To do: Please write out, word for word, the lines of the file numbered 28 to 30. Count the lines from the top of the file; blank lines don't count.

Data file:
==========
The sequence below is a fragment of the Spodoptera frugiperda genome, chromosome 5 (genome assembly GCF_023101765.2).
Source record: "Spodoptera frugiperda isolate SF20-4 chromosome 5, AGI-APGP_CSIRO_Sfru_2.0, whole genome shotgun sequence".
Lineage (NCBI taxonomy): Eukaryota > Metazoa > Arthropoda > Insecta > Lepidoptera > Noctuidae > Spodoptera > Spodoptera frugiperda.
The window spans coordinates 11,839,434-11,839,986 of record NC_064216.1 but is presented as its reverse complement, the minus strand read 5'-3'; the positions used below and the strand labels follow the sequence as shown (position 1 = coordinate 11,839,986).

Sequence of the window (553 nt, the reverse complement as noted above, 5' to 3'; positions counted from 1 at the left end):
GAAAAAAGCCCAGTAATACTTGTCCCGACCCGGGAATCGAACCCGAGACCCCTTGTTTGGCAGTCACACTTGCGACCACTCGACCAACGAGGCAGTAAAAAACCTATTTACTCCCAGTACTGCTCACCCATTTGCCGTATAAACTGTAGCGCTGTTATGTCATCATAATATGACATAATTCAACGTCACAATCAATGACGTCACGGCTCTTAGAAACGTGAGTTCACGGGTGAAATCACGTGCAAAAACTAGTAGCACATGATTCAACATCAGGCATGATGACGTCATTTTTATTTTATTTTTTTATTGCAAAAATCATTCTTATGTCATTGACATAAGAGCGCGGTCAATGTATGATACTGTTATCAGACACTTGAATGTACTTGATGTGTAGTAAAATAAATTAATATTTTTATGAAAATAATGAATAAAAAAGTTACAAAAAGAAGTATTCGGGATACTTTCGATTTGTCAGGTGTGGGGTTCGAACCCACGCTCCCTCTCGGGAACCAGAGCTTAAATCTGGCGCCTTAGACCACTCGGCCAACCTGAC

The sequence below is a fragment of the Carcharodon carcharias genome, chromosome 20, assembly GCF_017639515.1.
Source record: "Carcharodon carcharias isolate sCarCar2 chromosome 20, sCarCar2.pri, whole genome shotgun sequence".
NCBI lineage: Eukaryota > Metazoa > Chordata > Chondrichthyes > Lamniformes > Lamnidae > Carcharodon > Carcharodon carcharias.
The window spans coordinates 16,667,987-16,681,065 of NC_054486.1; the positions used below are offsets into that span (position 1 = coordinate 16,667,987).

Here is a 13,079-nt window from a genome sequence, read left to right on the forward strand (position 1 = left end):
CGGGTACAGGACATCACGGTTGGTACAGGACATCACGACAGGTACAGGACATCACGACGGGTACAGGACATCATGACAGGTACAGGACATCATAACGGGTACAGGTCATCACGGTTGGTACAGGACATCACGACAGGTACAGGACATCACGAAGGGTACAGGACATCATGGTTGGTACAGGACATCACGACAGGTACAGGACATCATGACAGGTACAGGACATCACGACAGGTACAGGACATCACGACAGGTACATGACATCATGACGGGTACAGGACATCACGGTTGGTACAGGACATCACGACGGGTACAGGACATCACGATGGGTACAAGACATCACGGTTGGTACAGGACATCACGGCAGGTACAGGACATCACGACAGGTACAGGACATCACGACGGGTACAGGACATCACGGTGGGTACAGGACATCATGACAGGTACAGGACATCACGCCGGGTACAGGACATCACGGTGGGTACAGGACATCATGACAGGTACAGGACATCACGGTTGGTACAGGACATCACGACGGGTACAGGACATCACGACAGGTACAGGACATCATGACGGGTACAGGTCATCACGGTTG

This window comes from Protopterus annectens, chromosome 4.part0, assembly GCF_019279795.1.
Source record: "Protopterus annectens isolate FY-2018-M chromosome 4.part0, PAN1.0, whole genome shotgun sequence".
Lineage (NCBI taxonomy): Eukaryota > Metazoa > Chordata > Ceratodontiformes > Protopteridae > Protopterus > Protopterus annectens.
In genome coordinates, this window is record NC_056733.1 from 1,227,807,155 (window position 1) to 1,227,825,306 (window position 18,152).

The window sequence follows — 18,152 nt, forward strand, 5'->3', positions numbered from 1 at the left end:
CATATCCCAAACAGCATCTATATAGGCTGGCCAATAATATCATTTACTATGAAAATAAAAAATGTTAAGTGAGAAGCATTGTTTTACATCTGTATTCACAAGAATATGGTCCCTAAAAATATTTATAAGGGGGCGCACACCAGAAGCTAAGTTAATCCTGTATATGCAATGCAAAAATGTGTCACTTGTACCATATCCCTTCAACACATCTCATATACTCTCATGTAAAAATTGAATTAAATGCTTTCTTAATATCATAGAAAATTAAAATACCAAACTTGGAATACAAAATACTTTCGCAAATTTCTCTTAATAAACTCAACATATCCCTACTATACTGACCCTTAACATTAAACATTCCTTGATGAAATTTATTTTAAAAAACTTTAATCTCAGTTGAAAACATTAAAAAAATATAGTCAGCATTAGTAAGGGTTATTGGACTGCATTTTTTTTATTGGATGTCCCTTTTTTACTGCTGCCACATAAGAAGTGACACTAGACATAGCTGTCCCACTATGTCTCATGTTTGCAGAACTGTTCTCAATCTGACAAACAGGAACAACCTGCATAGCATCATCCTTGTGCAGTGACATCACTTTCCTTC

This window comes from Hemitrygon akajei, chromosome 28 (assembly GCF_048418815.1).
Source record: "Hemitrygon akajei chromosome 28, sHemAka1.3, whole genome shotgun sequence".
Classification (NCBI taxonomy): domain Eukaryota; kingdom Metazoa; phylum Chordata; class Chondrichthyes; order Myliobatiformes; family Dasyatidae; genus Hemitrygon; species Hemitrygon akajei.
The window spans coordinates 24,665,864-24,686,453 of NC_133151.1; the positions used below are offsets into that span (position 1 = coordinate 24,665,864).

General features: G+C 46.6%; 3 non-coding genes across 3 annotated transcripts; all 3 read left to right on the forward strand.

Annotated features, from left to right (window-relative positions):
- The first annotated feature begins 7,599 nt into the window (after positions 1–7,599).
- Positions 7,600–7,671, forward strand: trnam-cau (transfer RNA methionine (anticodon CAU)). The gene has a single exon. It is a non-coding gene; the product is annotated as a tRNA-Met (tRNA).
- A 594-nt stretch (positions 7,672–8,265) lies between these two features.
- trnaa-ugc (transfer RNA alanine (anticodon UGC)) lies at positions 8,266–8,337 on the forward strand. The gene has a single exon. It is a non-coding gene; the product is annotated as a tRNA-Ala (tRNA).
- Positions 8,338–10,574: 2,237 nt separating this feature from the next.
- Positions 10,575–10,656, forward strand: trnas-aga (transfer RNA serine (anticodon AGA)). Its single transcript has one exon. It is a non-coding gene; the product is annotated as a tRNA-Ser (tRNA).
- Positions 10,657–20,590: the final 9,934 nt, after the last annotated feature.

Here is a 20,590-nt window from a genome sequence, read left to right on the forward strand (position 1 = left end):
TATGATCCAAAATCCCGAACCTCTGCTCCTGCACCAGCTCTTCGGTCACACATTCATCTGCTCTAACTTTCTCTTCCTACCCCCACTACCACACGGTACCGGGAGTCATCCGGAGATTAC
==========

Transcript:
- trnaa-ugc (transfer RNA alanine (anticodon UGC)) lies at positions 8,266–8,337 on the forward strand. The gene has a single exon. It is a non-coding gene; the product is annotated as a tRNA-Ala (tRNA).
- Positions 8,338–10,574: 2,237 nt separating this feature from the next.
- Positions 10,575–10,656, forward strand: trnas-aga (transfer RNA serine (anticodon AGA)). Its single transcript has one exon. It is a non-coding gene; the product is annotated as a tRNA-Ser (tRNA).